A histogram consists of a sampling of values for the index key (or the first column of the key for a composite index) based on the current data. In SQL Server 7.0, the histogram can contain as many as 300 values for an index key (or a nonindexed column). When issuing the UPDATE STATISTICS command, you can specify whether you want to gather all occurring values (the FULLSCAN option) or a sample of them. If a table is less than 8MB in size, SQL Server always performs a FULLSCAN. If you don't specify a percentage, SQL Server uses a computed percentage that is a logarithmic function of the table size. When sampling, SQL Server randomly selects pages from the table by following the Index Allocation Map (IAM) chain. (See Inside SQL Server, "The New Space Management," April 1999, for information on IAMs.) After SQL Server selects a page, it uses all the values from that page in the sample. Because disk I/O is the main cost of maintaining statistics, using all values from every page read minimizes maintenance costs.

SQL Server sorts through the values, dividing them into as many as 299 approximately equal intervals. The endpoints of these 299 intervals become the 300 histogram values, which are sometimes referred to as histogram steps. The optimizer's computations assume that the data has an equal number of values between any two adjacent steps, so even if the table or sample has more than 300 rows, the histogram might have fewer than 300 steps to achieve uniformity of step size.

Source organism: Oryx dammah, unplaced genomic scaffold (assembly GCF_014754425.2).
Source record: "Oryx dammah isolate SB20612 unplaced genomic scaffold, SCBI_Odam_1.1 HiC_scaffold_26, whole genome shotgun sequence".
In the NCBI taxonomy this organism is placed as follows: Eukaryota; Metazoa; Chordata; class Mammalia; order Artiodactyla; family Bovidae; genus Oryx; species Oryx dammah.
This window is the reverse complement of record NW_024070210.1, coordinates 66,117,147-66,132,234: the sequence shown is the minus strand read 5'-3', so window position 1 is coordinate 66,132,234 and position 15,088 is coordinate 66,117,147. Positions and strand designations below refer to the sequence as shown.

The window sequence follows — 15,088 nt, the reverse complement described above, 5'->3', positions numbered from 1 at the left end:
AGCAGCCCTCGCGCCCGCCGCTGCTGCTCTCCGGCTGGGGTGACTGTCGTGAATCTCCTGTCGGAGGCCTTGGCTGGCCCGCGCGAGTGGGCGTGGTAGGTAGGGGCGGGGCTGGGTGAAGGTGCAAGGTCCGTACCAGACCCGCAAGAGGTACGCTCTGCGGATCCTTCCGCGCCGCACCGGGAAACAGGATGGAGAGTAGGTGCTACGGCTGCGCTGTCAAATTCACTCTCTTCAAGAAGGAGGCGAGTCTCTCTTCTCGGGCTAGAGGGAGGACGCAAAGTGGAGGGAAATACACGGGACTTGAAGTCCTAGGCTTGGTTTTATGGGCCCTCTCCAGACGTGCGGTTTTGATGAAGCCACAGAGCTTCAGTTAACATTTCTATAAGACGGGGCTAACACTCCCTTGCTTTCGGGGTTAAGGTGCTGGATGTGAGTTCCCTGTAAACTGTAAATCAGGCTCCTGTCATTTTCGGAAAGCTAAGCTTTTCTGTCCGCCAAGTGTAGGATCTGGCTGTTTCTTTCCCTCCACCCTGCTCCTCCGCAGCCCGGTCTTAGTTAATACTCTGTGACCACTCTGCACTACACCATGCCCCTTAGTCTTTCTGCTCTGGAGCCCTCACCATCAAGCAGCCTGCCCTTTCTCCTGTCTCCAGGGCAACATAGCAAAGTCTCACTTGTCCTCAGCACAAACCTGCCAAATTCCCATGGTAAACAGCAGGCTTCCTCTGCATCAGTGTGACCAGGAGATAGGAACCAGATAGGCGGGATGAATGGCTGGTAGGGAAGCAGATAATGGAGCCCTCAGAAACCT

SQL Server stores the histogram's statistics in the statblob field of the Sysindexes table. To fully estimate the usefulness of an index, the optimizer needs to know the number of pages in the table or index; this information is in the dpages column of Sysindexes.

The statblob field in Sysindexes is data type *image*. (SQL Server stores image data in structures separate from the data row; the data row contains only a pointer to the image data. For simplicity, I refer to the histogram as being stored in the statblob image field.) In addition to the histogram, the statblob field contains the time of the last statistics collection, the number of rows used to produce the histogram and density information, the average row length, and densities for other combinations of columns.

** Density data.** The statistics information also includes details about the uniqueness, or density, of the data values. Density measures how selective an index is. The more selective an index is, the more useful it is, because higher selectivity means that a query can eliminate more rows from consideration. A unique index is the most selective. By definition, each index entry in a unique index can point to only one row.

The statblob field contains two types of density information: density values and all_density values. The optimizer uses the density and all_density values to determine whether it is better to conduct a table scan or to use an index to access the data. SQL Server computes these values based on the number of rows in the table, the cardinality of the indexed columns (i.e., the number of distinct values), the number of nonfrequent (NF) values (i.e., values that appear no more than once in the histogram steps), and the cardinality of NF values. SQL Server defines these two values as: